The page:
NEW YORK—A medley of aromas hung in the air, and with each breath, you could almost taste the food being served up at the International Restaurant & Foodservice Show at the Jacob K. Javits Convention Center, on March 3.
Walking past row after row of booths, each with their own specialties, you’d eventually come across the coffee expo, where the deep smell of coffee beans sought to draw you in. But beyond that, past the artisan chocolates and ice cream, there was something yet more wonderful.
Top pastry chefs from around the world had gathered to show their skills, and behind the group of men and women speaking in French, there seemed to be statues of all sorts—some with brightly colored frills and glossy plates of delicacies. Yet, these were more than just statues. They were the finalists of the 24th Annual U.S. Pastry Competition.
“The cakes you see are all edible, there is no plastic or anything,” said Dominique Noel, vice president of Paris Gourmet, whose company presented the competition.
It was a good thing Noel clarified that, also. At first glance, few would guess that the entire cakes were edible. The chefs were challenged to experiment with sugar structures, and the products of their labor landed them in that place between food and art that most pastry chefs relish.
Benjamin Shelton of Pre Gel USA from Concord, N.C, was named the Pastry Chef of the Year. Second place went to New York’s Sandro Micheli from Daniel. Third went to Maura Metheny from Normal Love Confections from Fort Myers, Fla. The honorable mention went to Staten Island’s Salvatore Settepani from Pasticceria Bruno.
According to Noel, one of the main points of the contest is to drive the industry forward, and top chefs come from around the world to see what new innovations have been cooked up.
“It is certainly a place where the community of top chefs gets together to study new techniques that have been brought by the competitors,” Noel said.
“This competition is really a big gathering of a community of chefs,” he said. “We try to bring together the elite of the pastry industry, from the judges, to the competitors, to the mentors, to the sponsors. What we are trying to do here is create a community.”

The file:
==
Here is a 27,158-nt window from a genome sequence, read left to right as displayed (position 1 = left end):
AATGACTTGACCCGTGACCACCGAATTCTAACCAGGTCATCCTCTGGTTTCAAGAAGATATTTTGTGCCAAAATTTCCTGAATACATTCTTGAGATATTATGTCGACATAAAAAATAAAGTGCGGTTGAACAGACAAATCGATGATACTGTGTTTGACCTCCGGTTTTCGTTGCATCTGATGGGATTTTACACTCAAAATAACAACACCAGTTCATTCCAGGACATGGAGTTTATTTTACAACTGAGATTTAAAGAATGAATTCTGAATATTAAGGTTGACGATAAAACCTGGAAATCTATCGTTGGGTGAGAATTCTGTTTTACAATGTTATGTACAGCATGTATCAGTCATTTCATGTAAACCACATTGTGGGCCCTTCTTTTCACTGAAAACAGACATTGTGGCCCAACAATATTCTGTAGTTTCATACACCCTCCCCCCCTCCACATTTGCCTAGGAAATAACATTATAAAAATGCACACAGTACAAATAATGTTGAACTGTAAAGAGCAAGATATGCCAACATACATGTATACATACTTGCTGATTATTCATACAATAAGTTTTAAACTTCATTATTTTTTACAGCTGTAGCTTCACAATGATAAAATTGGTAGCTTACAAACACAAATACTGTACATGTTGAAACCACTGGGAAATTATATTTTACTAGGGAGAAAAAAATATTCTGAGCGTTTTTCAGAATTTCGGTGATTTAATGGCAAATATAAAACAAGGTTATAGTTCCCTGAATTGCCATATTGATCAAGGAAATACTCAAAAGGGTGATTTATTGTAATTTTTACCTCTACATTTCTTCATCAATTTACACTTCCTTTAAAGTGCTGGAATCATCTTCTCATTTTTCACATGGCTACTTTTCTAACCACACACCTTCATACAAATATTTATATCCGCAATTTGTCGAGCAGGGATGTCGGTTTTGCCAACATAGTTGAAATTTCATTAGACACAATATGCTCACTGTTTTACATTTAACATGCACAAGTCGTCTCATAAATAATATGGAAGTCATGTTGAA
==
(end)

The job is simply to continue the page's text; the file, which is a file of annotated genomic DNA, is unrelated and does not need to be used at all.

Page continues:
The cakes were judged on a few key points. Taste was one of the leading factors, of course, but judges also rated the cakes based on their artistic presentation.
Noel said the perfect cake comes through balance, noting a good cake has “not too much sweet, not too much chocolate, not too much fruit—it’s a proper balance—and there are certain flavors that marry well together, and other flavors that do not marry well together.”
Marco Cossio, executive pastry chef at the M Resort in Las Vegas was one of this year’s judges. Cossio won the competition two years ago, and said his favorites were those that kept things simple.
“Sometimes during competitions, people like to try to impress the judges and put in different layers and this and that, and next thing you know, it has such a mix of flavors that it’s too much,” Cossio said.
“Then, other people go back and do maybe three or four flavors, put a nice texture on it, make it nice and well-finished, and that’s what did it,” he said.
There was one in particular that caught his attention. He said he couldn’t tell which cake it was, exactly, since the judges are not told which ones they’re tasting, but “the one that I liked a lot was just a simple chocolate mousse—nice cake, nice mousse, nice gloss on top. It was well-done, simple, not too sweet.”
Yet, as with any dessert, instinct always seems to be the deciding factor. Cassio said, “Something that I notice is that when you’re tasting a lot of cakes, if you feel like tasting another bite, it means you like it.”